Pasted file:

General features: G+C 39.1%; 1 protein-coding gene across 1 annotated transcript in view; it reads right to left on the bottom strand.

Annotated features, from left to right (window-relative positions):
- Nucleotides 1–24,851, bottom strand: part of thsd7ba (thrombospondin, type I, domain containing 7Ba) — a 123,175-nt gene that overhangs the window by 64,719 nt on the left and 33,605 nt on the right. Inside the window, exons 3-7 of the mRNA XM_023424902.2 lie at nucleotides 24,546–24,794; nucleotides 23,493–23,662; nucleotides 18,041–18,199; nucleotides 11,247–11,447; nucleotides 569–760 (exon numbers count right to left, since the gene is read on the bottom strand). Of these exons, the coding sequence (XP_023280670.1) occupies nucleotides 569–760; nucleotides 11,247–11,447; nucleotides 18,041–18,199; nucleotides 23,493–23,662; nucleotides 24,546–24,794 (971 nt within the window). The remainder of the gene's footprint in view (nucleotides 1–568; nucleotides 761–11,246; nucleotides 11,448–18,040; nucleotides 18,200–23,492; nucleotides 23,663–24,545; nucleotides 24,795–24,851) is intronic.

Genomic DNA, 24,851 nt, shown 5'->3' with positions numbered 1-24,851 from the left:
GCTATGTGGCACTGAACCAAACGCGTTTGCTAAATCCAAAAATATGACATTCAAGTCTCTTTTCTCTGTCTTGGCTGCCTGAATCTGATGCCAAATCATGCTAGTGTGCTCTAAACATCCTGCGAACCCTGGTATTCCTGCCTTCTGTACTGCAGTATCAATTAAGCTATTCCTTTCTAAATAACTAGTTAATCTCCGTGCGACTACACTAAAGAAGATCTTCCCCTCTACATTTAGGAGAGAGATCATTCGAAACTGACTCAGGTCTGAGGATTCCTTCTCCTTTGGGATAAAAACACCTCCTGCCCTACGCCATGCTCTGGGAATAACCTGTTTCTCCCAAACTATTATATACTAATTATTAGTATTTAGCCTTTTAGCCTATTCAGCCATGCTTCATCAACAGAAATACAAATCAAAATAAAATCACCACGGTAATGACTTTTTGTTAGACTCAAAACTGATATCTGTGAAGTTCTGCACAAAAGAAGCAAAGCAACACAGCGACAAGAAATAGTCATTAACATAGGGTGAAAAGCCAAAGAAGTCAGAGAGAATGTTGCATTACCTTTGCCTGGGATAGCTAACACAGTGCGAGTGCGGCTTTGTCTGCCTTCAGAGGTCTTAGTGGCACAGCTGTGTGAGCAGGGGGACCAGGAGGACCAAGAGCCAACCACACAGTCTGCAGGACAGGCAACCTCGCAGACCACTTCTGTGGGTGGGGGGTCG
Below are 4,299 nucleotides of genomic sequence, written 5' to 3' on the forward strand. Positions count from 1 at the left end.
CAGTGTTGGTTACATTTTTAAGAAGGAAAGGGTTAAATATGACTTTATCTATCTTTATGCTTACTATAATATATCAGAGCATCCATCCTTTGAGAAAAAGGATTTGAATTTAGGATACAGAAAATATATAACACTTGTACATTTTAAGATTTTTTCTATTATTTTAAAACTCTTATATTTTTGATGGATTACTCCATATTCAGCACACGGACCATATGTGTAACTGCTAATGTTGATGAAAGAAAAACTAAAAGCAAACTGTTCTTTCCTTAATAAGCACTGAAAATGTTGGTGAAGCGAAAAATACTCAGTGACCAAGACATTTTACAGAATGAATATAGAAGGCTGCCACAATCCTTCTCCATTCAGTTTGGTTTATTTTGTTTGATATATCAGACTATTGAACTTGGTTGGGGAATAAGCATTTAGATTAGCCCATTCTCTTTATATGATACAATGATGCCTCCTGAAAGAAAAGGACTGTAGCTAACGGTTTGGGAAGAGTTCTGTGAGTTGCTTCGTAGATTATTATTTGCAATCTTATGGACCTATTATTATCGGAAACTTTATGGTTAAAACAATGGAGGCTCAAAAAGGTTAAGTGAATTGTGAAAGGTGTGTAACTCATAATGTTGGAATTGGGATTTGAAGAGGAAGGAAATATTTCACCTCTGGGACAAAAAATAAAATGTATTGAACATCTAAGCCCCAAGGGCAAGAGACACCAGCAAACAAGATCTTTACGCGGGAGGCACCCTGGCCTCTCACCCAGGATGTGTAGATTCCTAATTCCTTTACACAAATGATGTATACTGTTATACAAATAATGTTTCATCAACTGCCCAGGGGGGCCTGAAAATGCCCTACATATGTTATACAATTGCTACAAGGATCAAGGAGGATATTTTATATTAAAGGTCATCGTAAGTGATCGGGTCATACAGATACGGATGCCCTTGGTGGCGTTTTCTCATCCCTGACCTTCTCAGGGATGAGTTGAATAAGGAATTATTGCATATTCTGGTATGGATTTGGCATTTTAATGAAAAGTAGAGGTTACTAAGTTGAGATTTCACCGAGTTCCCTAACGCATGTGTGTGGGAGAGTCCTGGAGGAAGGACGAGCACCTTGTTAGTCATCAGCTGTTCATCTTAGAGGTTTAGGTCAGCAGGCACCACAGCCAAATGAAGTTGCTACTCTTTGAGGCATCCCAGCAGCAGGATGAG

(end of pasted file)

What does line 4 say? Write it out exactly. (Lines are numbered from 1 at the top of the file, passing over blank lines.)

Genomic DNA, 24,851 nt, shown 5'->3' with positions numbered 1-24,851 from the left: